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Yukon governments will see largest increase in worker's compensation board rates in 2022

Yukon employers shouldn’t expect to see much change in their workers’ compensation board rates next year. But the biggest increase will go to governments — with rates in that group going up 6.3 per cent.

Board announced next year's assessment rates on Wednesday

Yukon Workers’ Compensation Health and Safety Board (YWCHSB) held its annual information meeting Wednesday. The board announced industry classifications and assessment rates for 2022. (Andrew Robulack/Yukon Workers’ Compensation Health and Safety Board)

Yukon employers shouldn't expect to see much change in their workers' compensation board rates next year.

The Yukon Workers' Compensation Health and Safety Board announced the 2022 industry classification and assessment rates Wednesday at its annual general information meeting.

The biggest increase will go to governments — with rates in that group going up 6.3 per cent.

Kurt Dieckmann, the board's CEO, says this rise in the government group —which includes the territorial government, as well as First Nations and municipal governments — can be attributed to invisible injuries in the workplace.

"Ultimately really what it comes down to is the increase in psychological injuries and the cost of those claims is considerably higher than the cost of physical injuries," he said at the meeting.

Meanwhile Resources & Transportation Low will see the largest rate decrease next year, going down 4.7 per cent.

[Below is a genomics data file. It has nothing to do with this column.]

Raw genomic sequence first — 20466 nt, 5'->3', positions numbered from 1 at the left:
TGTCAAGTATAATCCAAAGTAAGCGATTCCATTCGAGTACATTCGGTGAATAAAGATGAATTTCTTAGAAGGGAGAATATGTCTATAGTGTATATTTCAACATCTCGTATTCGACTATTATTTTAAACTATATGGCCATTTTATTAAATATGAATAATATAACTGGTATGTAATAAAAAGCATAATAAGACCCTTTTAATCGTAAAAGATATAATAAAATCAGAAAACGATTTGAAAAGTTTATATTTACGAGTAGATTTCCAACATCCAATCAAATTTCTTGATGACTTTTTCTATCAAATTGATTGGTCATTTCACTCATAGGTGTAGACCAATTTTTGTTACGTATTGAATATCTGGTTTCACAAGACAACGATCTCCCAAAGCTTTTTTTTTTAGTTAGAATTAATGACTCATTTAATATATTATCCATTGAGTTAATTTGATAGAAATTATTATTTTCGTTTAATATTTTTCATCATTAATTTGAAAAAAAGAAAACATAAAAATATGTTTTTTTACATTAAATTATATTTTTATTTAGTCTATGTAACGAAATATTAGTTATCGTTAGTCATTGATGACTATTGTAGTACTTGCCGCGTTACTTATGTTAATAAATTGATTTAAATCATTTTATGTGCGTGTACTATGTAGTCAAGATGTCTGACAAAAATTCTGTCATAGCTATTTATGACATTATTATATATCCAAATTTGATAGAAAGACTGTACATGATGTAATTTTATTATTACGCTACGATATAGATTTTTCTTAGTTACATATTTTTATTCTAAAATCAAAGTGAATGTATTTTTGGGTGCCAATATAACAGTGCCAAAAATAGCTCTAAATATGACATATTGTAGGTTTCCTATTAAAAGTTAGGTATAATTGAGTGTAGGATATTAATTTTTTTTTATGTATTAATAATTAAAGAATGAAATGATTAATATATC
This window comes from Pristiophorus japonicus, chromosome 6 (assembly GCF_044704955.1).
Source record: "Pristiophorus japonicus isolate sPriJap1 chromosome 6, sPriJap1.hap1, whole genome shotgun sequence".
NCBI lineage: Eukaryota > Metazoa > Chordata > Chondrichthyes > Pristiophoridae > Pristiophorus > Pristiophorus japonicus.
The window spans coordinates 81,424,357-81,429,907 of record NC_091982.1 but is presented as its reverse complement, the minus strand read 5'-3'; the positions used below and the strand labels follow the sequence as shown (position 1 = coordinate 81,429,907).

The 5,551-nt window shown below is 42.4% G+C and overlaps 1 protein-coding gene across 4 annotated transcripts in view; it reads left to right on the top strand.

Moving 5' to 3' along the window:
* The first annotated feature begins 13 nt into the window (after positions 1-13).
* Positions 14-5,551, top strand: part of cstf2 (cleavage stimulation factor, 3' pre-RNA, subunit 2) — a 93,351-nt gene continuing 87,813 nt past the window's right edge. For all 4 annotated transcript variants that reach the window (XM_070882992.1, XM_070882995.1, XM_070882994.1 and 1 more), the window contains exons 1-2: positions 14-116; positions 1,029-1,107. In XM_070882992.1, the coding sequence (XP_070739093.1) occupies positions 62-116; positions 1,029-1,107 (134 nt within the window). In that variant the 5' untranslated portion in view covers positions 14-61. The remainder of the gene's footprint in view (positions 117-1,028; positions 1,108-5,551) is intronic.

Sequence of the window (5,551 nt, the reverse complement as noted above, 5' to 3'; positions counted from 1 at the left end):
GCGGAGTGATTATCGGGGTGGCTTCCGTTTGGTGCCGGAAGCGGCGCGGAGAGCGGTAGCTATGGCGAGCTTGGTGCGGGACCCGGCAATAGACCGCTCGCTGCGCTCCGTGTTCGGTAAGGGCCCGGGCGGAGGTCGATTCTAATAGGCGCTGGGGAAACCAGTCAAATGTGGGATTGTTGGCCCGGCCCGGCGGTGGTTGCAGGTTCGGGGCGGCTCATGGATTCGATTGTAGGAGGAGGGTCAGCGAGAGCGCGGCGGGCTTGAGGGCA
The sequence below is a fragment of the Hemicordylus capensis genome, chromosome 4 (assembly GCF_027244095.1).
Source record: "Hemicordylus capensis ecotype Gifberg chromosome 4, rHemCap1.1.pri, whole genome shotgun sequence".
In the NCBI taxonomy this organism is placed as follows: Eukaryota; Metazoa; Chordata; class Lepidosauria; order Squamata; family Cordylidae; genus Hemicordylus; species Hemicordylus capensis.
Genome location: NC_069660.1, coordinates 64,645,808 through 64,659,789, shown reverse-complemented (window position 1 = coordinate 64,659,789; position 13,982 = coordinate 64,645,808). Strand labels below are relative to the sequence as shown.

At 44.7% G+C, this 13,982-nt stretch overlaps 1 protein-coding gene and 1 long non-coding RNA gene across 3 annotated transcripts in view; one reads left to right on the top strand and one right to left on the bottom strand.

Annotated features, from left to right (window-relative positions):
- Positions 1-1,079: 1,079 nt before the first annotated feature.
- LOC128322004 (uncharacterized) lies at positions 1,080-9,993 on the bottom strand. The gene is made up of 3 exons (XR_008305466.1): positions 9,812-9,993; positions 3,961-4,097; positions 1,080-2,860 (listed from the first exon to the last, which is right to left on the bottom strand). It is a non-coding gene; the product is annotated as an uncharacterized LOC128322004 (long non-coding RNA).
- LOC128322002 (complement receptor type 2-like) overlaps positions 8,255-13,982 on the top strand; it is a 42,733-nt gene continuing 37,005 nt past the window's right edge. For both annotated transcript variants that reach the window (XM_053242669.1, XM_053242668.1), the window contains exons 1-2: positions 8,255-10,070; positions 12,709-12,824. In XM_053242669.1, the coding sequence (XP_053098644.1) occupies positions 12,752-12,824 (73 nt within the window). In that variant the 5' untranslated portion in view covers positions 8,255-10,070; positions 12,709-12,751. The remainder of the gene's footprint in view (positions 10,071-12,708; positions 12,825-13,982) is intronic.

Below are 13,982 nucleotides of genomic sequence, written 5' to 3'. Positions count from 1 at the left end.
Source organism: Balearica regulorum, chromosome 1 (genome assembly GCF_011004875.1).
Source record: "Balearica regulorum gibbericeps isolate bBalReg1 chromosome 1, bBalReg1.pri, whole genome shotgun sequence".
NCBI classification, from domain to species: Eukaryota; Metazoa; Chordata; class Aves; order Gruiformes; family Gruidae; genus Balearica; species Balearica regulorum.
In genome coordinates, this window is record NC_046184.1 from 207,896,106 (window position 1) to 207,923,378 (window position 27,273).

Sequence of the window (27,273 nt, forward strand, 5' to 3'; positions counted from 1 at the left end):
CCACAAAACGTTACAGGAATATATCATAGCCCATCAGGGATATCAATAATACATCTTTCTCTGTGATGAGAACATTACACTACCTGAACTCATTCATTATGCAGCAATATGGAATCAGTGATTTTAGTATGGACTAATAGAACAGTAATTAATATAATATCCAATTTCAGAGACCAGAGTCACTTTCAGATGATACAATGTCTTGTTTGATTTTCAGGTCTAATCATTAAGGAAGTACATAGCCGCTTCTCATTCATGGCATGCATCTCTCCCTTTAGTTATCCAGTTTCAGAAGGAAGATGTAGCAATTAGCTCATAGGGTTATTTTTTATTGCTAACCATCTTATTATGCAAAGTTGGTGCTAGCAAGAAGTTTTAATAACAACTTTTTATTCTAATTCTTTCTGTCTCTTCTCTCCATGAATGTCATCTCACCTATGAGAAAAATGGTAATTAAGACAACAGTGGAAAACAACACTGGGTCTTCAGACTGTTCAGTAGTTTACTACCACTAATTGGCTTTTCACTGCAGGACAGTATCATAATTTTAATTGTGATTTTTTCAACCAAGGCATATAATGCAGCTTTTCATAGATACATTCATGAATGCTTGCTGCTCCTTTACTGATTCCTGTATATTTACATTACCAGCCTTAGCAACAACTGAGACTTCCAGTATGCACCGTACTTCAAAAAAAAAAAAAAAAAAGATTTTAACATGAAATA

Kurt Dieckmann, the board's CEO, says this rate rise in the government group an be attributed to an increase in psychological injuries in the workplace. (Claudiane Samson/RCI)

But overall the rates employers will pay won't be changing too much.

Board Chair Mark Pike said the stability is reflective of safety and return to work efforts in Yukon workplaces along with the Board's strongly funded position at the end of last year, despite the pandemic.

"The COVID pandemic highlights why it's so important to maintain our target range at a fully funded position," said Pike. 

The board's funding ratio is designed to keep employer's assessment rates stable and to protect the fund from catastrophic workplace events and fluctuations in global markets. It is calculated by dividing its total assets by total liabilities.

The funded position decreased from 141 per cent in 2019 to 132 per cent last year, taking it closer to its target range.

The board says that as the funding position approaches target levels, rates are moving toward actual costs of the compensation and occupational health and safety systems.  

The 2022 assessment rates and industry classifications can be found here.

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